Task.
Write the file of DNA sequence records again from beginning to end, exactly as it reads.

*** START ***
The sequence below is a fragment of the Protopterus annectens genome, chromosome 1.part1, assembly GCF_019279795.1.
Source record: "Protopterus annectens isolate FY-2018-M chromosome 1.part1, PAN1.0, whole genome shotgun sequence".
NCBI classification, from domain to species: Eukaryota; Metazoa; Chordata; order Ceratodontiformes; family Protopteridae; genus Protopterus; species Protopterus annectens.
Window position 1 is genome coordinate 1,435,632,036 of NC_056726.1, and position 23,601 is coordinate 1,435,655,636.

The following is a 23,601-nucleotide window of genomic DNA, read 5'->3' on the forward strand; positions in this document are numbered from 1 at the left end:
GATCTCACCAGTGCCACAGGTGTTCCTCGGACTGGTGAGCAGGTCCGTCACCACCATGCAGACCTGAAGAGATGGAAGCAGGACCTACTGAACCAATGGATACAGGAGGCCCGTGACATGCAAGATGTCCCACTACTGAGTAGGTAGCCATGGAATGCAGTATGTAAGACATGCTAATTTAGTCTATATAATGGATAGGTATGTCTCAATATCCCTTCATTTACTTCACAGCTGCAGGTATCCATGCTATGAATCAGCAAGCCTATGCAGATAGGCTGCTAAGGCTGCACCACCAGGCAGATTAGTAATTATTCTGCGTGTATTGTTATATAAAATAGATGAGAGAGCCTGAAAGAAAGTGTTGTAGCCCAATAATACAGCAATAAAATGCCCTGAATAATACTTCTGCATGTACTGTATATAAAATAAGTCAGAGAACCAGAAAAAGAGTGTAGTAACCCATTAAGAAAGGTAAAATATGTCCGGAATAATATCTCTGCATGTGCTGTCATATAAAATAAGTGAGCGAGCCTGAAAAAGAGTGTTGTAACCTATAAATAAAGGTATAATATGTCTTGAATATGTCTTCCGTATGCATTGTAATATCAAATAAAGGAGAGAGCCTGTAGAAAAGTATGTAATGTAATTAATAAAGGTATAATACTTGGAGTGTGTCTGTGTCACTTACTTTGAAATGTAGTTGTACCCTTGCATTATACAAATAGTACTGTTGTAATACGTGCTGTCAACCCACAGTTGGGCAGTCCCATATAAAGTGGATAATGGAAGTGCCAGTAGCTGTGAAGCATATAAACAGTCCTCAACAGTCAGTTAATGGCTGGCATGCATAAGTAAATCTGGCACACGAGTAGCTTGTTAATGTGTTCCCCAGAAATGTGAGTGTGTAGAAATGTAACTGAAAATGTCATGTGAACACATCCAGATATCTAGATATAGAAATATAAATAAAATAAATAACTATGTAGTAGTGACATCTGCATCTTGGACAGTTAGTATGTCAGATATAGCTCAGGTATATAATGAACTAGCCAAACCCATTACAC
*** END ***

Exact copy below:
The sequence below is a fragment of the Protopterus annectens genome, chromosome 1.part1, assembly GCF_019279795.1.
Source record: "Protopterus annectens isolate FY-2018-M chromosome 1.part1, PAN1.0, whole genome shotgun sequence".
NCBI classification, from domain to species: Eukaryota; Metazoa; Chordata; order Ceratodontiformes; family Protopteridae; genus Protopterus; species Protopterus annectens.
Window position 1 is genome coordinate 1,435,632,036 of NC_056726.1, and position 23,601 is coordinate 1,435,655,636.

The following is a 23,601-nucleotide window of genomic DNA, read 5'->3' on the forward strand; positions in this document are numbered from 1 at the left end:
GATCTCACCAGTGCCACAGGTGTTCCTCGGACTGGTGAGCAGGTCCGTCACCACCATGCAGACCTGAAGAGATGGAAGCAGGACCTACTGAACCAATGGATACAGGAGGCCCGTGACATGCAAGATGTCCCACTACTGAGTAGGTAGCCATGGAATGCAGTATGTAAGACATGCTAATTTAGTCTATATAATGGATAGGTATGTCTCAATATCCCTTCATTTACTTCACAGCTGCAGGTATCCATGCTATGAATCAGCAAGCCTATGCAGATAGGCTGCTAAGGCTGCACCACCAGGCAGATTAGTAATTATTCTGCGTGTATTGTTATATAAAATAGATGAGAGAGCCTGAAAGAAAGTGTTGTAGCCCAATAATACAGCAATAAAATGCCCTGAATAATACTTCTGCATGTACTGTATATAAAATAAGTCAGAGAACCAGAAAAAGAGTGTAGTAACCCATTAAGAAAGGTAAAATATGTCCGGAATAATATCTCTGCATGTGCTGTCATATAAAATAAGTGAGCGAGCCTGAAAAAGAGTGTTGTAACCTATAAATAAAGGTATAATATGTCTTGAATATGTCTTCCGTATGCATTGTAATATCAAATAAAGGAGAGAGCCTGTAGAAAAGTATGTAATGTAATTAATAAAGGTATAATACTTGGAGTGTGTCTGTGTCACTTACTTTGAAATGTAGTTGTACCCTTGCATTATACAAATAGTACTGTTGTAATACGTGCTGTCAACCCACAGTTGGGCAGTCCCATATAAAGTGGATAATGGAAGTGCCAGTAGCTGTGAAGCATATAAACAGTCCTCAACAGTCAGTTAATGGCTGGCATGCATAAGTAAATCTGGCACACGAGTAGCTTGTTAATGTGTTCCCCAGAAATGTGAGTGTGTAGAAATGTAACTGAAAATGTCATGTGAACACATCCAGATATCTAGATATAGAAATATAAATAAAATAAATAACTATGTAGTAGTGACATCTGCATCTTGGACAGTTAGTATGTCAGATATAGCTCAGGTATATAATGAACTAGCCAAACCCATTACAC